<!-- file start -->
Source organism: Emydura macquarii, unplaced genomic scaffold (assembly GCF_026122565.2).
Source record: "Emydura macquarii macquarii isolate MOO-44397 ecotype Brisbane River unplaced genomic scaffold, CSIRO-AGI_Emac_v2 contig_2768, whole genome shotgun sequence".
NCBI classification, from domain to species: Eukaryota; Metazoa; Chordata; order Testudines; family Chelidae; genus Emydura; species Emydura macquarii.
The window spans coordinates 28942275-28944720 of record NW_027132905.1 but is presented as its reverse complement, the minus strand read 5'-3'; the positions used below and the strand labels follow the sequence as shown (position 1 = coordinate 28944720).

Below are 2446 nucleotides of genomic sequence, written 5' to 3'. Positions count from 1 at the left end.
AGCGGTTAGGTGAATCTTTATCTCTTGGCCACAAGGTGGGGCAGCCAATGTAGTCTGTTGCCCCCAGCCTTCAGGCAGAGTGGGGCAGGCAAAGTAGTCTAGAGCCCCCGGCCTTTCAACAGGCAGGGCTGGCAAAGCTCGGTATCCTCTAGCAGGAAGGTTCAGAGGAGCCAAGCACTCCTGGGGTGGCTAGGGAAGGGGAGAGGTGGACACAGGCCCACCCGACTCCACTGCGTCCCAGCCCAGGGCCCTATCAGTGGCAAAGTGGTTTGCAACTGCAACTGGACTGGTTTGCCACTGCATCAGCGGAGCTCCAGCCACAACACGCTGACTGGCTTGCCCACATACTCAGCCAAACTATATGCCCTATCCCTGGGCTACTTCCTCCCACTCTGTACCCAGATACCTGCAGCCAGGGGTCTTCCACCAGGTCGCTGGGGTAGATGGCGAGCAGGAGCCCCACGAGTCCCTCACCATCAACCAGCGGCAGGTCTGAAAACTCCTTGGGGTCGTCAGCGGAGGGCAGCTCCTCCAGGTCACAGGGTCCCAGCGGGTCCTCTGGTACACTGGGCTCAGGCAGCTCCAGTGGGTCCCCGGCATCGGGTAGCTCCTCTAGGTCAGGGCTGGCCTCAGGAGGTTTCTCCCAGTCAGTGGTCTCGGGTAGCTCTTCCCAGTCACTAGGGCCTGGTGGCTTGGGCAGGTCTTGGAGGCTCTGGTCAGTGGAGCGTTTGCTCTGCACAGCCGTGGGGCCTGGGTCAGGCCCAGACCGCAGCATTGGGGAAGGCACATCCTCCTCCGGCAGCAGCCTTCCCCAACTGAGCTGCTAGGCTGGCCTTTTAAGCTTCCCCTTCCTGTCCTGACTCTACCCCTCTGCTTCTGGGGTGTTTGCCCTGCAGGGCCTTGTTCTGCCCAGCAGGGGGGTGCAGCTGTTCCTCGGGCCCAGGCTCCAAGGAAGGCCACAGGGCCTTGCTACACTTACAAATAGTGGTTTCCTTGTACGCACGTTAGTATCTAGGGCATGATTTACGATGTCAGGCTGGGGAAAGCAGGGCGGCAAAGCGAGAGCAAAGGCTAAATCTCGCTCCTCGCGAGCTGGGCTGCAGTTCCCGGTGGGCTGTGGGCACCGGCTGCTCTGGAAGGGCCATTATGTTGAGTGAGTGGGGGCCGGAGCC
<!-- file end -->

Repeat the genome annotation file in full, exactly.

Source organism: Emydura macquarii, unplaced genomic scaffold (assembly GCF_026122565.2).
Source record: "Emydura macquarii macquarii isolate MOO-44397 ecotype Brisbane River unplaced genomic scaffold, CSIRO-AGI_Emac_v2 contig_2768, whole genome shotgun sequence".
NCBI classification, from domain to species: Eukaryota; Metazoa; Chordata; order Testudines; family Chelidae; genus Emydura; species Emydura macquarii.
The window spans coordinates 28942275-28944720 of record NW_027132905.1 but is presented as its reverse complement, the minus strand read 5'-3'; the positions used below and the strand labels follow the sequence as shown (position 1 = coordinate 28944720).

Below are 2446 nucleotides of genomic sequence, written 5' to 3'. Positions count from 1 at the left end.
AGCGGTTAGGTGAATCTTTATCTCTTGGCCACAAGGTGGGGCAGCCAATGTAGTCTGTTGCCCCCAGCCTTCAGGCAGAGTGGGGCAGGCAAAGTAGTCTAGAGCCCCCGGCCTTTCAACAGGCAGGGCTGGCAAAGCTCGGTATCCTCTAGCAGGAAGGTTCAGAGGAGCCAAGCACTCCTGGGGTGGCTAGGGAAGGGGAGAGGTGGACACAGGCCCACCCGACTCCACTGCGTCCCAGCCCAGGGCCCTATCAGTGGCAAAGTGGTTTGCAACTGCAACTGGACTGGTTTGCCACTGCATCAGCGGAGCTCCAGCCACAACACGCTGACTGGCTTGCCCACATACTCAGCCAAACTATATGCCCTATCCCTGGGCTACTTCCTCCCACTCTGTACCCAGATACCTGCAGCCAGGGGTCTTCCACCAGGTCGCTGGGGTAGATGGCGAGCAGGAGCCCCACGAGTCCCTCACCATCAACCAGCGGCAGGTCTGAAAACTCCTTGGGGTCGTCAGCGGAGGGCAGCTCCTCCAGGTCACAGGGTCCCAGCGGGTCCTCTGGTACACTGGGCTCAGGCAGCTCCAGTGGGTCCCCGGCATCGGGTAGCTCCTCTAGGTCAGGGCTGGCCTCAGGAGGTTTCTCCCAGTCAGTGGTCTCGGGTAGCTCTTCCCAGTCACTAGGGCCTGGTGGCTTGGGCAGGTCTTGGAGGCTCTGGTCAGTGGAGCGTTTGCTCTGCACAGCCGTGGGGCCTGGGTCAGGCCCAGACCGCAGCATTGGGGAAGGCACATCCTCCTCCGGCAGCAGCCTTCCCCAACTGAGCTGCTAGGCTGGCCTTTTAAGCTTCCCCTTCCTGTCCTGACTCTACCCCTCTGCTTCTGGGGTGTTTGCCCTGCAGGGCCTTGTTCTGCCCAGCAGGGGGGTGCAGCTGTTCCTCGGGCCCAGGCTCCAAGGAAGGCCACAGGGCCTTGCTACACTTACAAATAGTGGTTTCCTTGTACGCACGTTAGTATCTAGGGCATGATTTACGATGTCAGGCTGGGGAAAGCAGGGCGGCAAAGCGAGAGCAAAGGCTAAATCTCGCTCCTCGCGAGCTGGGCTGCAGTTCCCGGTGGGCTGTGGGCACCGGCTGCTCTGGAAGGGCCATTATGTTGAGTGAGTGGGGGCCGGAGCC